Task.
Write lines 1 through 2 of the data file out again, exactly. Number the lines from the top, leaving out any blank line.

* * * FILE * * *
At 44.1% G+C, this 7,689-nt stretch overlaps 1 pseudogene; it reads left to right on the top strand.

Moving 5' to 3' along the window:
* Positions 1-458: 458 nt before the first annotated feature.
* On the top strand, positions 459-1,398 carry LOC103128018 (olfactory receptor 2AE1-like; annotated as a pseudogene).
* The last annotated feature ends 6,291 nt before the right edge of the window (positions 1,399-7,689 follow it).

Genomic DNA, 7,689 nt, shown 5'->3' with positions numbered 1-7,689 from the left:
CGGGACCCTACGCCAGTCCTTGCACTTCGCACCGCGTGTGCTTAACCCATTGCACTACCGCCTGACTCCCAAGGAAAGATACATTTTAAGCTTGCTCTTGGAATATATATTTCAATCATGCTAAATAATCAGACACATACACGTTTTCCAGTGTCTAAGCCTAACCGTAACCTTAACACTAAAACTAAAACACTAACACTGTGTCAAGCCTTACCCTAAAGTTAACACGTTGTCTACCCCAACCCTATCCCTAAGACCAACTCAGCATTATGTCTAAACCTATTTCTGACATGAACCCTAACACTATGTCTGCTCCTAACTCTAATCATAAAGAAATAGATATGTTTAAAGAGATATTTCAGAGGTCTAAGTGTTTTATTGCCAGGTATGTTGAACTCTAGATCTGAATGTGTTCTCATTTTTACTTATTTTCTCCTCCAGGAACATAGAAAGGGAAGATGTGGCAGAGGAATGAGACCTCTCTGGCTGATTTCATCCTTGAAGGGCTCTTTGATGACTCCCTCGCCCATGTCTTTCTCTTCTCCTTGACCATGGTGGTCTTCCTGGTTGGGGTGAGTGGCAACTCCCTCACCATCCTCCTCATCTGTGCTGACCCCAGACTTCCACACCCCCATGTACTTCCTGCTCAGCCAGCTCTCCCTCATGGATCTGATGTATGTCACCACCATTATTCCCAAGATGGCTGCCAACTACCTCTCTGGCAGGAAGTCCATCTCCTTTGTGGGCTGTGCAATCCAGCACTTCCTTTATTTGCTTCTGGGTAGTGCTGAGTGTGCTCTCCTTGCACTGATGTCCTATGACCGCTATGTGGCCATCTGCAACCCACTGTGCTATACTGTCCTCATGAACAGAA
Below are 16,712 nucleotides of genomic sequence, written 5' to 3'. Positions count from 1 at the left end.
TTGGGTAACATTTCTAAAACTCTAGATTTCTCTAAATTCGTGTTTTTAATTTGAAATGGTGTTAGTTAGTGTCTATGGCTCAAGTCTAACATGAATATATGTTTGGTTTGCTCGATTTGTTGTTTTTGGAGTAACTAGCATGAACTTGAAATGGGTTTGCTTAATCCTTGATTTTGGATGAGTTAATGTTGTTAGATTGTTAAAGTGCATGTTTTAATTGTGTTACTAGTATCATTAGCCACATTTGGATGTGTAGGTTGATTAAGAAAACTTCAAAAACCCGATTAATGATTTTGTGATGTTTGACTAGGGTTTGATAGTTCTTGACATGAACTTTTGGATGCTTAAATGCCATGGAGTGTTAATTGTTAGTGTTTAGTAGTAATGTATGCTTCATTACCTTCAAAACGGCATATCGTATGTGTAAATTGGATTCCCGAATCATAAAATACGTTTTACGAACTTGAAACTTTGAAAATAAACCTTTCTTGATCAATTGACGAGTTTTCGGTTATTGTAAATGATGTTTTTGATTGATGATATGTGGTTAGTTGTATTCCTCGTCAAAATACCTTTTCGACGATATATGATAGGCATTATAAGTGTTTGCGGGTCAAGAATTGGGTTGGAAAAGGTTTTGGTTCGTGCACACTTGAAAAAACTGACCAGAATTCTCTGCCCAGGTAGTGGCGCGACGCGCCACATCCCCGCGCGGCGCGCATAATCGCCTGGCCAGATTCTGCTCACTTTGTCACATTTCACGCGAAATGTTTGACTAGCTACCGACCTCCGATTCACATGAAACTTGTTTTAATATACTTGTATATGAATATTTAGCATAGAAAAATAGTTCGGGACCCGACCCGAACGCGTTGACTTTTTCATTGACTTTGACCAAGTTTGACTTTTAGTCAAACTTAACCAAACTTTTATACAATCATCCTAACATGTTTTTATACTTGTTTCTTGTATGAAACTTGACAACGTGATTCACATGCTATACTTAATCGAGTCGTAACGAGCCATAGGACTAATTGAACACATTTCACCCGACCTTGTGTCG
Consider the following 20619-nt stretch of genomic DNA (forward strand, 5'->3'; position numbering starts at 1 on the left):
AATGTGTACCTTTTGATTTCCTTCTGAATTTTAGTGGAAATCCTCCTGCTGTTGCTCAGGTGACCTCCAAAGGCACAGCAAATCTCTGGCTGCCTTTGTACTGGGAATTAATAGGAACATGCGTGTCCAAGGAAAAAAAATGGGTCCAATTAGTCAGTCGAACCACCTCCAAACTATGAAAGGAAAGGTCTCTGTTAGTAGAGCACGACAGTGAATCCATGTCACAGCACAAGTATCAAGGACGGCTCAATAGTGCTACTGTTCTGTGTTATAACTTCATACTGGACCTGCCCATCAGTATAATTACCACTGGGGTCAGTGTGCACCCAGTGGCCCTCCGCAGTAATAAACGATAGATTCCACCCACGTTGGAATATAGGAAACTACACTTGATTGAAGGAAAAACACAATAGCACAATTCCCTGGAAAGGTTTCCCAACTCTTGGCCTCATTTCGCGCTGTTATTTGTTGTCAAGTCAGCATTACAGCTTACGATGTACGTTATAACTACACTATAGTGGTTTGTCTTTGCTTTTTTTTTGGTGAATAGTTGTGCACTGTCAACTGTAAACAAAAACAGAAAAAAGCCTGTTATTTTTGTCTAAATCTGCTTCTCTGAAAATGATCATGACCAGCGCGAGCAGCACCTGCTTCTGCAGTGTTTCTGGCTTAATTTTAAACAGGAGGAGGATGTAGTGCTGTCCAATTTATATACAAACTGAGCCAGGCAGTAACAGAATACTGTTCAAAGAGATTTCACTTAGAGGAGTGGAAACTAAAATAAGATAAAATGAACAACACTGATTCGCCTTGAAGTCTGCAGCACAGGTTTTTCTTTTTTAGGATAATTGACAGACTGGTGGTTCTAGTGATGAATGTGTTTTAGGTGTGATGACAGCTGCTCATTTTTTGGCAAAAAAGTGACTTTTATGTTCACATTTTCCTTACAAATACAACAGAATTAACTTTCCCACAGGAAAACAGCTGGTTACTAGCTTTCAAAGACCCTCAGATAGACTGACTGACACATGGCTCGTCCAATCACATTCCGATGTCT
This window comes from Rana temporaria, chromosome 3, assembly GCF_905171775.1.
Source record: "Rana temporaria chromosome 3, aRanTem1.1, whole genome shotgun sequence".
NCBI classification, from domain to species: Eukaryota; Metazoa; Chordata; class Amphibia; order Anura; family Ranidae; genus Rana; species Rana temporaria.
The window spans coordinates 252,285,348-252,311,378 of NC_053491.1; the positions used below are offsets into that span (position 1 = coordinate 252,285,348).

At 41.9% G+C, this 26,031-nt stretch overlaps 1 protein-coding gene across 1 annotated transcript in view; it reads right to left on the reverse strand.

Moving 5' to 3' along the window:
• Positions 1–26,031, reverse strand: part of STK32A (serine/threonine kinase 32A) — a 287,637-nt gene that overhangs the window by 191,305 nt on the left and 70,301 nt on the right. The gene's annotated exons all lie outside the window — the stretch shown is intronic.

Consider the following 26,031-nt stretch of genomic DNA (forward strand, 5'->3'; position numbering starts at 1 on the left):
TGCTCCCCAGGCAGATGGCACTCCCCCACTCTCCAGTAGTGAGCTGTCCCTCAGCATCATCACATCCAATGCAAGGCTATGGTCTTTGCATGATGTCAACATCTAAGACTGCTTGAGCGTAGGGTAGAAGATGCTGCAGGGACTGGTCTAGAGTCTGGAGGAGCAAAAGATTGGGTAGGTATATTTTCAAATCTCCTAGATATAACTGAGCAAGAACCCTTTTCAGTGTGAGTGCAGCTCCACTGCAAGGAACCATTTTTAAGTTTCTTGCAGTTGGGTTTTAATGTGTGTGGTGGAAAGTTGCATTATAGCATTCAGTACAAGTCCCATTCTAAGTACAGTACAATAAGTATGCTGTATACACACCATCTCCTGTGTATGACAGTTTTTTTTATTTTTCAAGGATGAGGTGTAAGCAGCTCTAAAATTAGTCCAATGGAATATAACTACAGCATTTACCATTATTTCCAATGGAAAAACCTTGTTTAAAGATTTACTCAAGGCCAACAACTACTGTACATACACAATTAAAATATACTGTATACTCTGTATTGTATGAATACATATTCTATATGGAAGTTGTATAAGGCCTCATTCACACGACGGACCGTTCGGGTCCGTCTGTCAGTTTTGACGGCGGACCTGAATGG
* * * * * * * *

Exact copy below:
At 44.1% G+C, this 7,689-nt stretch overlaps 1 pseudogene; it reads left to right on the top strand.

Moving 5' to 3' along the window: